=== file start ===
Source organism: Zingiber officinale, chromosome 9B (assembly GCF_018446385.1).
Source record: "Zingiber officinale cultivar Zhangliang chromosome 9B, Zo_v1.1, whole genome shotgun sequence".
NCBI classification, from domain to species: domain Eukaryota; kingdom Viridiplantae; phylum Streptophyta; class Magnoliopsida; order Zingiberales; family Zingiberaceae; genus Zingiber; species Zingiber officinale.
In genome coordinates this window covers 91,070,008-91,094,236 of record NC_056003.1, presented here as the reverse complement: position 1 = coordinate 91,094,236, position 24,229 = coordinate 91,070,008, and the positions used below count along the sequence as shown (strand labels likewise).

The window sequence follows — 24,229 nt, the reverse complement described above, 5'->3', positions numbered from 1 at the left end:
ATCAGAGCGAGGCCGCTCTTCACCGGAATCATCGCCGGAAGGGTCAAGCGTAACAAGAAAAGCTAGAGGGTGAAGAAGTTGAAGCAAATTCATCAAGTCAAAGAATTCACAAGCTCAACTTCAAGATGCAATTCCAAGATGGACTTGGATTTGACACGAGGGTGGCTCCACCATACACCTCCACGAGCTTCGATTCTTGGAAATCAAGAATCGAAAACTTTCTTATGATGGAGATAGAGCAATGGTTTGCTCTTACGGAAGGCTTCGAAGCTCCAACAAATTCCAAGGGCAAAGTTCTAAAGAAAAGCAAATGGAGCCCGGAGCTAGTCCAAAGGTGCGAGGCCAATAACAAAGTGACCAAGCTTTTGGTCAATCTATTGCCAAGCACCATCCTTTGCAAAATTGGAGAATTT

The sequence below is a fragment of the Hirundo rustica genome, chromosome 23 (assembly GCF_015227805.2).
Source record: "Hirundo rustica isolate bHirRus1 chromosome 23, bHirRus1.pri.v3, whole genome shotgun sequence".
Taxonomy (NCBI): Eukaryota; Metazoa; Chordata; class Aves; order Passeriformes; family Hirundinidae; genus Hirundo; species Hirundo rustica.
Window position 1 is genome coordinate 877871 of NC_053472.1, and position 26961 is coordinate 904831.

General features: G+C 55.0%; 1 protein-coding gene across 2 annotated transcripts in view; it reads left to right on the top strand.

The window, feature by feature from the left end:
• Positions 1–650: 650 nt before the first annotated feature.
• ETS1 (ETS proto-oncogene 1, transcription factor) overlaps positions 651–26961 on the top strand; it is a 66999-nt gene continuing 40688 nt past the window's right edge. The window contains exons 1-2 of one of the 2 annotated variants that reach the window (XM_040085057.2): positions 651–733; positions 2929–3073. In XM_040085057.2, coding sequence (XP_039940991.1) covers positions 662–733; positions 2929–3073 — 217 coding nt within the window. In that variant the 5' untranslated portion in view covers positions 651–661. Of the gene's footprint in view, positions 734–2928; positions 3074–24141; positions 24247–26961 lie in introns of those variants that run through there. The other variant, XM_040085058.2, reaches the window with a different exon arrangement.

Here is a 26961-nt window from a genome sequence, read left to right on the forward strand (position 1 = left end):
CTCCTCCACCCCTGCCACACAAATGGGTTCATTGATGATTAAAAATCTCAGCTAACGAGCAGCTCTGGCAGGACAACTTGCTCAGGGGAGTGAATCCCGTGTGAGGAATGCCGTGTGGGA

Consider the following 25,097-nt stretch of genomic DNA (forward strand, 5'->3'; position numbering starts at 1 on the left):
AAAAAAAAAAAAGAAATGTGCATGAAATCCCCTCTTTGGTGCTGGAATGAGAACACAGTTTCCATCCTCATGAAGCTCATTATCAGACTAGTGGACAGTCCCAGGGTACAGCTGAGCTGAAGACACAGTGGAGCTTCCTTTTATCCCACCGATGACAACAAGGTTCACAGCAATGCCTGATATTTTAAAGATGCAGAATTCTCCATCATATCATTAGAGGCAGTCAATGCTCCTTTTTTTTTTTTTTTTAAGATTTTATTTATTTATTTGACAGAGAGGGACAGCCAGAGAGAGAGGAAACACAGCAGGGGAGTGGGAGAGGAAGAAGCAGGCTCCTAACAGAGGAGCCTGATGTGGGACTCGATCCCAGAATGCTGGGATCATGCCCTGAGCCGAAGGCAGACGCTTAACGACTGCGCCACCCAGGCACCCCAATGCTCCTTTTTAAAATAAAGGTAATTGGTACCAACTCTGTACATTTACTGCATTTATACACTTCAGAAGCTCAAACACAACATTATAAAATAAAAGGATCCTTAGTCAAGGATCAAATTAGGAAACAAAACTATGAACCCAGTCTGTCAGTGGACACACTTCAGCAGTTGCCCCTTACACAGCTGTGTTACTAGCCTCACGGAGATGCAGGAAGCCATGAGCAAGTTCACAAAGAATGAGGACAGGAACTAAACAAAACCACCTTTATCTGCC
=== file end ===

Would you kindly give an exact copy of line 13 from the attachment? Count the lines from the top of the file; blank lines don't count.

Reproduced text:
• Positions 1–650: 650 nt before the first annotated feature.